The demonization of public school teachers, unions and public schooling in general permeates American popular culture and is now a theme dominating a number of right-wing billionaire-produced Hollywood films.  The enemy of education in these films is not under- performing teachers or misguided unions, but democracy itself. The current vicious assault on public school teachers, particularly in Chicago at the present moment, is a reminder that the educational conditions that make democratic identities, values and politics possible have to be fought for more urgently at a time when democratic public spheres, public goods and public spaces are under attack by market fanatics and other ideological fundamentalists.
These enemies of democracy believe that corporations can solve all human problems or that dissent is comparable to aiding terrorists - positions that share the common denominator of disabling a substantive notion of ethics, politics and democracy. The rhetoric of accountability, privatization, choice, charter schools and standardization that now dominates both major political parties in the United States does more than deskill teachers, weaken teacher unions, dumb down the curriculum, punish students, and create a culture of ignorance. It also offers up a model for education that undermines the idea that the very institution itself is a public good while disinvesting in a formative culture necessary in creating critical citizens. In this state of fragile democracy, the opportunity for students to learn how to govern and be critical citizens is at serious risk of being hijacked. We should all be grateful for the brave teachers, staff and students in Chicago who are making visible what should be clear to all Americans: education matters as a public good because democracy is too important to hand over to corporations, hedge fund operators and other apostles of casino capitalism. But, of course, the Chicago teachers need more than our gratitude, they need our support and they need it now, regardless of the fact that the strike is coming to a settlement. The Chicago teachers’ strike is an important call and salvo in the war being waged against all things public, all things associated with public values, all things democratic and it is far from over. Regardless of how this strike ends, it should have a life far beyond its resolution. Hopefully, this example of this strike will provide the fulcrum for social movements to emerge that will take up this fight remembered, not just as a struggle for the future of Chicago public schools, but for the fate of all young people and the possibility of their living in a society in which equality, freedom and justice, become the driving force for learning, agency, democracy and the future.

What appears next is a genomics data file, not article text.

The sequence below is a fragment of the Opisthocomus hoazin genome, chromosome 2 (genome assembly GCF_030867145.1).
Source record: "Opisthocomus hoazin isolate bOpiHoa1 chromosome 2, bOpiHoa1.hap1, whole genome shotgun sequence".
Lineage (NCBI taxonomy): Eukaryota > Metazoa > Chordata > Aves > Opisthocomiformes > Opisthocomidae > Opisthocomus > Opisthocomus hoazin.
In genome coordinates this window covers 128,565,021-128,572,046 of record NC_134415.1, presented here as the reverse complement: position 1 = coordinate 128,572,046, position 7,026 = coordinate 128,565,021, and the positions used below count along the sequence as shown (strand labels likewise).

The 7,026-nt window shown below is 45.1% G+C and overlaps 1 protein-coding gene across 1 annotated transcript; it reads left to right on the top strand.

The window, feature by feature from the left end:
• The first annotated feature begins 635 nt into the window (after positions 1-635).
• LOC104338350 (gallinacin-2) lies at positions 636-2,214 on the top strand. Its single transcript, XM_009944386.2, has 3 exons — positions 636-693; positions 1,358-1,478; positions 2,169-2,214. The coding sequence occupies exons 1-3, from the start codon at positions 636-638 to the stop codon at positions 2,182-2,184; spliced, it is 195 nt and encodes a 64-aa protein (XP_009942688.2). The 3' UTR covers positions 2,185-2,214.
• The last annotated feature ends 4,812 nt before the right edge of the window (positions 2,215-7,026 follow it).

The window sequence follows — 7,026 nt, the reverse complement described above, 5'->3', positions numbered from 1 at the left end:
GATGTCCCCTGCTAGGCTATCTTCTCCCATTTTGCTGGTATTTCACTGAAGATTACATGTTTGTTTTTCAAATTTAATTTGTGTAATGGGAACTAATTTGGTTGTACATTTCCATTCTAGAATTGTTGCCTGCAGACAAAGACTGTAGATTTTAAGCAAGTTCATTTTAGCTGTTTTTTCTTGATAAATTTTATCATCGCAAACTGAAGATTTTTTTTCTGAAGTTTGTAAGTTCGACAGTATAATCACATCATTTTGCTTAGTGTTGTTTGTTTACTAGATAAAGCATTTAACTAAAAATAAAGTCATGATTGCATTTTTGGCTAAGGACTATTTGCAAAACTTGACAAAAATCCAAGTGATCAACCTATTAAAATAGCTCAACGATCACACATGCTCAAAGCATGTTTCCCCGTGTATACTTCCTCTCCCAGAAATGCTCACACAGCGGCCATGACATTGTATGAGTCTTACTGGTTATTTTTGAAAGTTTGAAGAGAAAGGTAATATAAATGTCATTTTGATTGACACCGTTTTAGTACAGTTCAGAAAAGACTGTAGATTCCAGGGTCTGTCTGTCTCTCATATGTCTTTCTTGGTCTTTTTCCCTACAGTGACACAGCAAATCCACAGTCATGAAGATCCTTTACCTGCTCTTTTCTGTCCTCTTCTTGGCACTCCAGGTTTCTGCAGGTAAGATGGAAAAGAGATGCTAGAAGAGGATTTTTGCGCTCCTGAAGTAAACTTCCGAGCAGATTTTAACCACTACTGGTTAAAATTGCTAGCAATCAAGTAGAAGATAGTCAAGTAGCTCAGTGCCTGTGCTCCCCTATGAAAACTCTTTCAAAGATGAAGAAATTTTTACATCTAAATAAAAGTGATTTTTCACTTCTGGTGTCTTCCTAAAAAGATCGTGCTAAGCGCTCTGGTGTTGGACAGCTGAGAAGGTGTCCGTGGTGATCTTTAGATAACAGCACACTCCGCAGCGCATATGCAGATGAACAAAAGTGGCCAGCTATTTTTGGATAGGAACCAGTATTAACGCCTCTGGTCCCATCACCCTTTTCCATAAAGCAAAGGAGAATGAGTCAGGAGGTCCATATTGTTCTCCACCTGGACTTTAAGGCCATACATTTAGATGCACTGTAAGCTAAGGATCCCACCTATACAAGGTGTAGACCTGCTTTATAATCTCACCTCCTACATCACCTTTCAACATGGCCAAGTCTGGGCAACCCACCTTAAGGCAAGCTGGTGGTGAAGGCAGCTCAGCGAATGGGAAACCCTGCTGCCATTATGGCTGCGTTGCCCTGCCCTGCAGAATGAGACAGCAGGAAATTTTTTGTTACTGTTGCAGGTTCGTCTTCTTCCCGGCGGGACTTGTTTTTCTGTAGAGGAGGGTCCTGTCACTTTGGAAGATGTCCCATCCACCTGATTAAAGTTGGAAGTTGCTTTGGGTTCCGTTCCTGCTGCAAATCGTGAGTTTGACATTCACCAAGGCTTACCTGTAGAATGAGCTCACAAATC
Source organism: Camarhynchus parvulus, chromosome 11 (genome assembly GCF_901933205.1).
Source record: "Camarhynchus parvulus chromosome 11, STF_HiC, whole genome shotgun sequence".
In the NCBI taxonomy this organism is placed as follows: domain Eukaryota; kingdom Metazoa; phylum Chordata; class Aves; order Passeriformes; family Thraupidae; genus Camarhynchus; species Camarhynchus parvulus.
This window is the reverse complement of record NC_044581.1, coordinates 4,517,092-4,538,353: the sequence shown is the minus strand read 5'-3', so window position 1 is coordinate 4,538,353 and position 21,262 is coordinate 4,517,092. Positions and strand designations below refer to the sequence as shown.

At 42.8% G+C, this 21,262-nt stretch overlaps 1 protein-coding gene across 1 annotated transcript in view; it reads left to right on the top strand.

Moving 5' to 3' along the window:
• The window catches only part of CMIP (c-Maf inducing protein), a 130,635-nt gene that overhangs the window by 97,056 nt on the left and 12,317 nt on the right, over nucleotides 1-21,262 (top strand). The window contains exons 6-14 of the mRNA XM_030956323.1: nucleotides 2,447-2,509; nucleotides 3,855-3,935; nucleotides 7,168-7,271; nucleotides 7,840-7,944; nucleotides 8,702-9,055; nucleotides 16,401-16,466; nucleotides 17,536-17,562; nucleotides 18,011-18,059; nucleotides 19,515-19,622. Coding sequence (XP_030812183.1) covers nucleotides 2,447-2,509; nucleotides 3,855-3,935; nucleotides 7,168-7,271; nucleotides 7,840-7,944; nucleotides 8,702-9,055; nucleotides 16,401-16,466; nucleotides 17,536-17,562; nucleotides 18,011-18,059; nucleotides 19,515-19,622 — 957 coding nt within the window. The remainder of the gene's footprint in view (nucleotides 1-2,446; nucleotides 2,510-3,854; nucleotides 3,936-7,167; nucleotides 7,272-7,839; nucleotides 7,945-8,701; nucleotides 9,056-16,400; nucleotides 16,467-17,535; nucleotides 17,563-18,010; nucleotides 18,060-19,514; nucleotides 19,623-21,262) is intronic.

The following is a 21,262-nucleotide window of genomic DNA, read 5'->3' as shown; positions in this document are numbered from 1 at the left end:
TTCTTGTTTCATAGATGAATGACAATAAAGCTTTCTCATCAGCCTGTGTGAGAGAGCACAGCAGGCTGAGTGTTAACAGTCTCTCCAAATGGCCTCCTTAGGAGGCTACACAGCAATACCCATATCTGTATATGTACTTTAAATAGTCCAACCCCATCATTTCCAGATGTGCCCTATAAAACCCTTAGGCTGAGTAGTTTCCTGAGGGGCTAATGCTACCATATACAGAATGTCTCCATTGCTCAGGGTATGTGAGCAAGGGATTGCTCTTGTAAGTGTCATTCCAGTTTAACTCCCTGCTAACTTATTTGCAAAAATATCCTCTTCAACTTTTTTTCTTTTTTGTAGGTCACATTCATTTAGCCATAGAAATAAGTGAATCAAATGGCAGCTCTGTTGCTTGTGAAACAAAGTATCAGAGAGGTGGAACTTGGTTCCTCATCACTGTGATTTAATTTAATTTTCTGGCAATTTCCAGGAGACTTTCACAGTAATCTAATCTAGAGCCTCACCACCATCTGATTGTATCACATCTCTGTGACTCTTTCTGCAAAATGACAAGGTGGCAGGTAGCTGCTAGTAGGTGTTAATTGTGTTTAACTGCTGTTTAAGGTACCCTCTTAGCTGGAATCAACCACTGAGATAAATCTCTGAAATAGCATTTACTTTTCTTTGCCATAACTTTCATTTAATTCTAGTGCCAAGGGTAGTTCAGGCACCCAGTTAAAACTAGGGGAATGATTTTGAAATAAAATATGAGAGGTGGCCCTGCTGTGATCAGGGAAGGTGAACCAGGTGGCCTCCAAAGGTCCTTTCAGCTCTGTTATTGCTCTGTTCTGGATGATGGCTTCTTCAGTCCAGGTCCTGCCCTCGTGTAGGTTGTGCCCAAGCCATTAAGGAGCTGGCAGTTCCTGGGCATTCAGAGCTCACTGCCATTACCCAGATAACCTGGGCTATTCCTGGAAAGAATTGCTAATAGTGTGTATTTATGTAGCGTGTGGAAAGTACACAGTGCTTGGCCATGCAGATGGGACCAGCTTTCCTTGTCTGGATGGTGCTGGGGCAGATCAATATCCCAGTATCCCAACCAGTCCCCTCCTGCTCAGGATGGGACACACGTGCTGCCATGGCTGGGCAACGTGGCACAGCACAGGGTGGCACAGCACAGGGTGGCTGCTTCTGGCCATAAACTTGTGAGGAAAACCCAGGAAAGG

1. Anthony DiMaggio, “Gutting Public Education: Neoliberalism and the Politics of Opportunity”, TruthOut, (June 25, 2010)
2. Nick Couldry, “Fighting For Its Life: The English University in 2010,” Unpublished manuscript.
3. 1G. Rendell, “Politics, pedagogy, the press, and professors (a prickly post),” Blog U, (December 15, 2009).
4. Martha C. Nussbaum, “Education for Profit, Education for Freedom,“Liberal Education, (Summer 2009), p.13.
5. Stanley Aronowitz, “Forward,“Critical Pedagogy in Uncertain Times: Hope and Possibilities, ed. Sheila L. Macrine, (N.Y.: New York, Palgrave MacMillan, 2009) p. ix.
6. James Baldwin, “A Talk to Teachers,” Saturday Review (December 21, 1963).
8. Stanley Aronowitz, “Paulo Freire ‘s Pedagogy: Not Mainly a teaching method,“in Robert Lake and Tricia Kress, Paulo Freire’s Intellectual Roots: Toward Historicity in Praxis (New York, NY: Continuum, 2012), in press.
9. I take this up in Henry A. Giroux, “Youth in a Suspect Society: Democracy or Disposability?” (Boulder: Paradigm, 2009).
10. Danny Weil, “Film ‘Won ‘t Back Down ’ Models Hollywood Propaganda in Age of School Reform.” Truthout (September 5, 2012).